Fecal Excretion

The only route of significant cholesterol excretion is through fecal excretion of neutral sterols. The combination of unabsorbed biliary and dietary cholesterol accounts for the total neutral sterol output and under most conditions is 750-850 mg per day. Dietary patterns or drugs that interfere with intestinal cholesterol absorption result in increased fecal neutral steroid excretion. In the colon, intestinal bacteria are able to metabolize cholesterol to a variety of neutral steroids as well...

Naturally Occurring Carcinogens

It has been estimated that the total number of known chemicals exceeds 7 million, and that the great majority are naturally occurring. Although only a very small proportion (perhaps less than 0.01 ) of these chemicals have been tested for carcinogenic potential in laboratory studies, a high proportion (as high as 50 in some evaluations) have been found to be positive. Therefore, even allowing for the imperfect selection and testing process, it is likely that there are a very large number of...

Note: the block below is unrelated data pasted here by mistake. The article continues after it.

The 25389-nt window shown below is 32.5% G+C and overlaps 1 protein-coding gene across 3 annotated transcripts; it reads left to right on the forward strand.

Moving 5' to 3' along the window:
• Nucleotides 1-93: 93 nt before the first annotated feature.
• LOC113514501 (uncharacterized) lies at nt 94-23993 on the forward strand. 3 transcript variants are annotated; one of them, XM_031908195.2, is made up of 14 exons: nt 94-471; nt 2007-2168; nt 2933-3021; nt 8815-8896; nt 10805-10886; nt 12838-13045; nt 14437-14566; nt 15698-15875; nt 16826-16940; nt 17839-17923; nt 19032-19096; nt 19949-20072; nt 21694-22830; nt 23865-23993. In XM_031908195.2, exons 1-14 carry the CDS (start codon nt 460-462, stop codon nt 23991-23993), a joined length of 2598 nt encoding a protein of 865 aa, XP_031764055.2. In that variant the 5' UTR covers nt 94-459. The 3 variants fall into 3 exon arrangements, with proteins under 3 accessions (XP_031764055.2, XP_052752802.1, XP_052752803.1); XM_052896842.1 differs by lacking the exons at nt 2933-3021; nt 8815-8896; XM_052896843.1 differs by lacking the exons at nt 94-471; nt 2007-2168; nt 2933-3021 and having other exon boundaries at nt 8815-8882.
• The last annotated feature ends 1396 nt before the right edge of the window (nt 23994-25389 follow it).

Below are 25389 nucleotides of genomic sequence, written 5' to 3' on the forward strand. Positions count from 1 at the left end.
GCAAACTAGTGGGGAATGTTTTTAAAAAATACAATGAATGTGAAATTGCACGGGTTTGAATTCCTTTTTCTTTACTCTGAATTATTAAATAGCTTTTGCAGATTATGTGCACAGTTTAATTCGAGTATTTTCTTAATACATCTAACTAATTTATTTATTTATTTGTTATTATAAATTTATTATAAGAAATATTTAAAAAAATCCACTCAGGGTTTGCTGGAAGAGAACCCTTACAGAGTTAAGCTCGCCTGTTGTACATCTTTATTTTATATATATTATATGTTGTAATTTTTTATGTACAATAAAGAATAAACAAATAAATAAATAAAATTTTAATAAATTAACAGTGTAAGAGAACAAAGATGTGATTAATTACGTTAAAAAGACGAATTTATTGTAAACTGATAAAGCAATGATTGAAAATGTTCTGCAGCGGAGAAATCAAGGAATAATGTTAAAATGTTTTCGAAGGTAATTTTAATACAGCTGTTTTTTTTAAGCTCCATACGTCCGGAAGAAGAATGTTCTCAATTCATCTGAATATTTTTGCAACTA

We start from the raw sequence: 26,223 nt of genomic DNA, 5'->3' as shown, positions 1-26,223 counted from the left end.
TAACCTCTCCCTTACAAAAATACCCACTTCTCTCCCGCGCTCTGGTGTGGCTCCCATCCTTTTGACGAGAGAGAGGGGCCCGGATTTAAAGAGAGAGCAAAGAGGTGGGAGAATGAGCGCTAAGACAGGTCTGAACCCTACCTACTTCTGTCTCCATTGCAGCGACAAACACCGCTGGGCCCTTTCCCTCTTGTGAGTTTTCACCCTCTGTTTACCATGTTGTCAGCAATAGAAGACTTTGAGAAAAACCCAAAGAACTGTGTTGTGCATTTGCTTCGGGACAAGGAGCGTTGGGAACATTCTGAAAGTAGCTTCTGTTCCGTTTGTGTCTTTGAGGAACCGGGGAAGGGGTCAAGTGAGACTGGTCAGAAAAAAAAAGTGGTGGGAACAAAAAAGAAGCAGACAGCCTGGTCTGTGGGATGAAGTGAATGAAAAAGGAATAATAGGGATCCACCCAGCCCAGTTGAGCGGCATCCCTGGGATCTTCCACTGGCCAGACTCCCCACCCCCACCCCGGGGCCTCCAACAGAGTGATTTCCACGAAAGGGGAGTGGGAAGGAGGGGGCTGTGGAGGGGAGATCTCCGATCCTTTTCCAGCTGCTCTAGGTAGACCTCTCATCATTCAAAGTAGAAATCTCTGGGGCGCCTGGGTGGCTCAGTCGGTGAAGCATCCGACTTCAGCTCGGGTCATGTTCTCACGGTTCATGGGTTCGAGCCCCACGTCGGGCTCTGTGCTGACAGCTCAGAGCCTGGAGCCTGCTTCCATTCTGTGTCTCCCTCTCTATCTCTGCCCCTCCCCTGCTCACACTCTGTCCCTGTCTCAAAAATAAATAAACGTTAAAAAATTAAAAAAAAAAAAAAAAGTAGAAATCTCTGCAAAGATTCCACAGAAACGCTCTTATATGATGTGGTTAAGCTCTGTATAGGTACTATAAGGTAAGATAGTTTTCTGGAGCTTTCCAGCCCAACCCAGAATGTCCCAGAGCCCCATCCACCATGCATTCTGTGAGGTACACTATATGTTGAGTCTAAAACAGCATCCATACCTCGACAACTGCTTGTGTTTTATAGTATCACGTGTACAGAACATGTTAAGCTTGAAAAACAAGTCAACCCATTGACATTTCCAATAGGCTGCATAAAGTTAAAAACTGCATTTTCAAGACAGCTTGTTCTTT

Macronutrients

Energy The dietary energy intake recommended for healthy adults of normal weight (body mass index between 18.5 and 25kgm2) is the energy required to maintain energy balance, considering gender, age, weight, height, and level of physical activity. The energy requirements of lactating women include the additional energy that is necessary for milk production. The stage and extent of breastfeeding affect the incremental energy requirements for lactation. The energy density of human milk is mainly...

Pharmacological Uses and Toxicity of Vitamin B6 Supplements

Supplements of vitamin B6 ranging from 25 to 500 mg day, and sometimes higher, have been recommended for treatment of a variety of conditions in which there is an underlying physiological or biochemical mechanism to justify the use of supplements, although in most cases there is little evidence of efficacy. Such conditions include postnatal depression, depression and other side effects associated with oral contraceptives, hyperemesis of pregnancy, and the premenstrual syndrome. Supplements have...